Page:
The Victorian MAD33
MAD 33 tells the stories of inspirational change and transformation leaders that Made A Difference. Those people who have progressed humankind faster than ever into the new information age.
If MAD33 had existed in 1850, who would have made the list? It’s the inventors, explorers and social innovators. The Victorian period has many parallels to today.
There were massive advances in science (evolution, trains, shipping and warfare). It was also a period of industrialisation as new working methods and processes were implemented into every day working life. The telephone appeared as did electric lighting, central heating and new ways to communicate, travel and just about everything else. While all this was going on there was social unrest and the resultant changes to women’s rights, prisons and trade.
Did you know the can opener, potato peeler and cheese grater were all invented by Victorians?
Do you agree with us that some of the challenges solved in the nineteenth century by the people on this list need solving again today….
1.Isambard Kingdom Brunel – designed and built the railways, docks and bridges that supported trade and travel across the British empire. He’d be welcome back.
2. Elizabeth Garrett Anderson – the very first woman to qualify as a surgeon in Britain and founder of the first women’s hospital.
3. Josephine Butler – the campaigner for womens’ rights and eliminator of child prostitution.
4. Joseph William Bazalgette – architect of London’s sewer system, completed in 1875 when London had a population of 3 million.
5. Alexander Graham Bell – invented the telephone and demonstrated it to Queen Victoria and Prince Albert on the Isle of Wight.
6. Charles Darwin – best summed up evolution with this quote; “It is not the strongest or the most intelligent who will survive but those who can best manage change.”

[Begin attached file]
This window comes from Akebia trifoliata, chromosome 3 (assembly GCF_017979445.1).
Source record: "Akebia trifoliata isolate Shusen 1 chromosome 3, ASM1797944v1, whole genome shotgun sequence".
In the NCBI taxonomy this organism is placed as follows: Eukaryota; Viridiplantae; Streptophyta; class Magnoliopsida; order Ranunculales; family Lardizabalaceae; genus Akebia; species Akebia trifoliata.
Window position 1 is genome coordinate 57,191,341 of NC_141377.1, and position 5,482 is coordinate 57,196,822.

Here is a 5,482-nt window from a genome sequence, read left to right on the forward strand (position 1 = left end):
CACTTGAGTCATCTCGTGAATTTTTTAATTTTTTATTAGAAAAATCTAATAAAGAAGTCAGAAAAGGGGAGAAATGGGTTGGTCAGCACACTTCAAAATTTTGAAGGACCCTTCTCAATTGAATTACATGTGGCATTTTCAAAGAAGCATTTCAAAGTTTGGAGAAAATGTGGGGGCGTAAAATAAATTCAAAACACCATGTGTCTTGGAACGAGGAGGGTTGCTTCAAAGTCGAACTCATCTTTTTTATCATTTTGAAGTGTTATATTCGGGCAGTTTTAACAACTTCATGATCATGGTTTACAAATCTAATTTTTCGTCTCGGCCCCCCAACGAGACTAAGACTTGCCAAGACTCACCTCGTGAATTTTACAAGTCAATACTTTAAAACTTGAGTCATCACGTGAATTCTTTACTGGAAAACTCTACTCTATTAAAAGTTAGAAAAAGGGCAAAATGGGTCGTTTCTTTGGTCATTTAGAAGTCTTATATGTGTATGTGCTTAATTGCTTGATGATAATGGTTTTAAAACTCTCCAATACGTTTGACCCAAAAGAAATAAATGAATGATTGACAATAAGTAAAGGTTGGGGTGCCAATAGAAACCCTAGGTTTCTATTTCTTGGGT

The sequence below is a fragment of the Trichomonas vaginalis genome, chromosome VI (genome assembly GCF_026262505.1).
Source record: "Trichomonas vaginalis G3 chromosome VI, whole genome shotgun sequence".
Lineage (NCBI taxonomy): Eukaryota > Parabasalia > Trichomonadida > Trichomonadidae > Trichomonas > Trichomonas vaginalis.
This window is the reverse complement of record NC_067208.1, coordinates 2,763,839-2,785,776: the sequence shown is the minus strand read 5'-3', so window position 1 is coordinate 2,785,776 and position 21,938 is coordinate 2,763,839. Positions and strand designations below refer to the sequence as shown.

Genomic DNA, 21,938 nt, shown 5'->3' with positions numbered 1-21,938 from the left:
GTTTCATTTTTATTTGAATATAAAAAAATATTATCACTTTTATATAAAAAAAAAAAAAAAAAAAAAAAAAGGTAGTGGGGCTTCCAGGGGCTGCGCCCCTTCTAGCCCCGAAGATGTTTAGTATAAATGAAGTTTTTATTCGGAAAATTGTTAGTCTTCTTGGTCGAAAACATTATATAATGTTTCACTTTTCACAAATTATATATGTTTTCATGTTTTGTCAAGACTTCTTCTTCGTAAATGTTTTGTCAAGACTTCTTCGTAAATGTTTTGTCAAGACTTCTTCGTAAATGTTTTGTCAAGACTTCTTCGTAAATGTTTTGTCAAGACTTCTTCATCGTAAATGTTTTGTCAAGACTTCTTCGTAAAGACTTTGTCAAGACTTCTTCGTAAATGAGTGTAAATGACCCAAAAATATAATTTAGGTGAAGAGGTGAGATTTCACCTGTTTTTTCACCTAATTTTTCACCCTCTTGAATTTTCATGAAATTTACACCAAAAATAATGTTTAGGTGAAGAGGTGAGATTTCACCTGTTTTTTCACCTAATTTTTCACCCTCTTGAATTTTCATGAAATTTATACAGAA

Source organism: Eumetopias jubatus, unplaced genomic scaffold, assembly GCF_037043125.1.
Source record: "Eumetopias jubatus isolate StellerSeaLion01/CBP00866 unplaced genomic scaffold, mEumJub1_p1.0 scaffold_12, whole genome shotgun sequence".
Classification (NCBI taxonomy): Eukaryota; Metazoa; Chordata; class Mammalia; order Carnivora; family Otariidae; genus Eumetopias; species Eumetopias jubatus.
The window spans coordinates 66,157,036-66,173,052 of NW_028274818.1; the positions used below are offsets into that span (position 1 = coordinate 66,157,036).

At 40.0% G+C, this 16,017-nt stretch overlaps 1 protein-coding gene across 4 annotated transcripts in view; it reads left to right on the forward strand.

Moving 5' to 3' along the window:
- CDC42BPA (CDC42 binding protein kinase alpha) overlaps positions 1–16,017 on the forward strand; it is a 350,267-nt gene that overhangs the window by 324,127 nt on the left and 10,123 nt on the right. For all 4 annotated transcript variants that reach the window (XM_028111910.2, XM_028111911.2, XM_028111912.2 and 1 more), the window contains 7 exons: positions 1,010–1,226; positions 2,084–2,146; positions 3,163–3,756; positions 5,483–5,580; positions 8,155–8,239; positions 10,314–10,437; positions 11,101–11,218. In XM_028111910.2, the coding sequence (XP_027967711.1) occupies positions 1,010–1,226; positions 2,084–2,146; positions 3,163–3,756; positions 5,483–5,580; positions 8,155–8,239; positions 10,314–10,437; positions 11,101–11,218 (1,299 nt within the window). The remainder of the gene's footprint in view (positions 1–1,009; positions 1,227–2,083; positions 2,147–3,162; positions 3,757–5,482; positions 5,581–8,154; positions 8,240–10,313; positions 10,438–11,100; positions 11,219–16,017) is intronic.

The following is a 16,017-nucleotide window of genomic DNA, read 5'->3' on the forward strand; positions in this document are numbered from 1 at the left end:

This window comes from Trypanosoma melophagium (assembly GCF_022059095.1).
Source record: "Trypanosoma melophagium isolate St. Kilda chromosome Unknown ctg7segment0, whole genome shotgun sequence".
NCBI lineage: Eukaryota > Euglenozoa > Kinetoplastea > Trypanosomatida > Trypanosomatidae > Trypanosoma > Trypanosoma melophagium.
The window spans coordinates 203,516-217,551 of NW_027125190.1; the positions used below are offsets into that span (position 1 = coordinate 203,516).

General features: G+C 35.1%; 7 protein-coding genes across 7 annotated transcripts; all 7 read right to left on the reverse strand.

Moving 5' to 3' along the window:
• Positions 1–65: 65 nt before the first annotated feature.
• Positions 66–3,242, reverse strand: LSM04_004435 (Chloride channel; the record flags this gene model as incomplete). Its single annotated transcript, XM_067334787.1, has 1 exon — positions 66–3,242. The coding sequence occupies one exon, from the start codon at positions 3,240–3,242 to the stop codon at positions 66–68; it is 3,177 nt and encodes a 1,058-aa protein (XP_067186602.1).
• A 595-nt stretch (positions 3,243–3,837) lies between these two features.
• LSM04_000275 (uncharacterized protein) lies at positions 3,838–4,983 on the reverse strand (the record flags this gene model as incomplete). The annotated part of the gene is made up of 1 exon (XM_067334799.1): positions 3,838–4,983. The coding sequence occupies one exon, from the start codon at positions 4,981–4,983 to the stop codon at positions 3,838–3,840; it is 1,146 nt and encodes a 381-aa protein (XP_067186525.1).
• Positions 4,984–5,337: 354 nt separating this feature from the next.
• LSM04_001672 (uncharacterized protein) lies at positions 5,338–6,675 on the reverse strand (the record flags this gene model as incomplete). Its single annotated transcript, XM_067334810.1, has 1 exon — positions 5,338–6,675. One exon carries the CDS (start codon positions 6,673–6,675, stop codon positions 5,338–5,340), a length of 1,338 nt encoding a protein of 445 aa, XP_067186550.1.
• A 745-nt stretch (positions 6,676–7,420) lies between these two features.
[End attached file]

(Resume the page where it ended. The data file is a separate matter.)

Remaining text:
7. John Boyd Dunlop – developed the tyres that all our lycra-clad friends now rely on.
8. Thomas Edison – had the “first light bulb moment”!
9. Michael Faraday – he invented electricity.
10. George Hudson – a dubious railway financier, he’s on our list because he financed the railways.
11. Lord Kelvin – In 1898, Kelvin predicted that only 400 years of oxygen supply remained on the planet, due to the rate of burning combustibles. Extinction rebellion founder?
12. Joseph Lister – implemented sterile working into hospitals.
13. David Livingstone – an early supporter of diversity (and explorer).
14. Alexander Parkes – inventor of Parkesine, the first example of plastic. Now having a tragic worldwide impact.
15. James Starley – entrepreneurial bicycle manufacturer. We don’t know what he’d think of cycle lanes.
16. George Stephenson – a pioneer of railways, between 1830 and 1850 the Victorians built 8000 miles of railway. Puts HS2 into perspective.
17. William Henry Fox Talbot – inventor of a photographic technique who benefited from the patent laws…
18. Henry Maudslay (1781-1831) opened a factory in Lambeth, just south of the Thames in London, that became a magnet for engineering talent, very like Google or Goldman Sachs attract the best software and financial engineers today.
19. Charles Wheatstone – a prolific inventor, one of which was the telegraph system.
20. Joseph Whitworth won more medals for engineering at the Great Exhibition of 1851 than anyone else. Known as the pioneer of machine tools, he figured out how to standardise the production of nuts, bolts and screws: a vital contribution to Britain’s industrial success as hitherto components made in different factories simply wouldn’t fit together. He also encouraged his employees to own shares in his companies.
21. Dr Thomas Barnardo – founder of orphanages (but not really a doctor).
22. William Booth – founder of the Salvation Army, still one of the largest distributors of aid.
23. Thomas Cook – entrepreneur and founder of the eponymous travel company.
24. Grace Darling – heroine responsible for many lives in a storm off Northumberland.
25. Friedrich Engels – definitely a supporter of workers while enjoying himself, possible founder of champagne socialism.
26. Elizabeth Fry – a prison reformer (one reason why prisons are no longer the way Charles Dickens described them).
27. Mary Kingsley – female explorer and champion of minority races.
28. Karl Marx – Jeremy Corbyn’s inspiration.
29. Florence Nightingale – the pioneering nurse.
30. Titus Salt – factory owner who invented the Rodder Smoke Burner to try to reduce pollution (an early carbon extractor??).
31. Mary Seacole – set up a hospital and treated soldiers in the Crimean war.
32. Charles Haddon Spurgeon – a great nineteenth-century preacher.
33. Nelly Bly – an investigative journalist who travelled around the world in 72 days (and beat Jules Verne’s fictional 80 days!)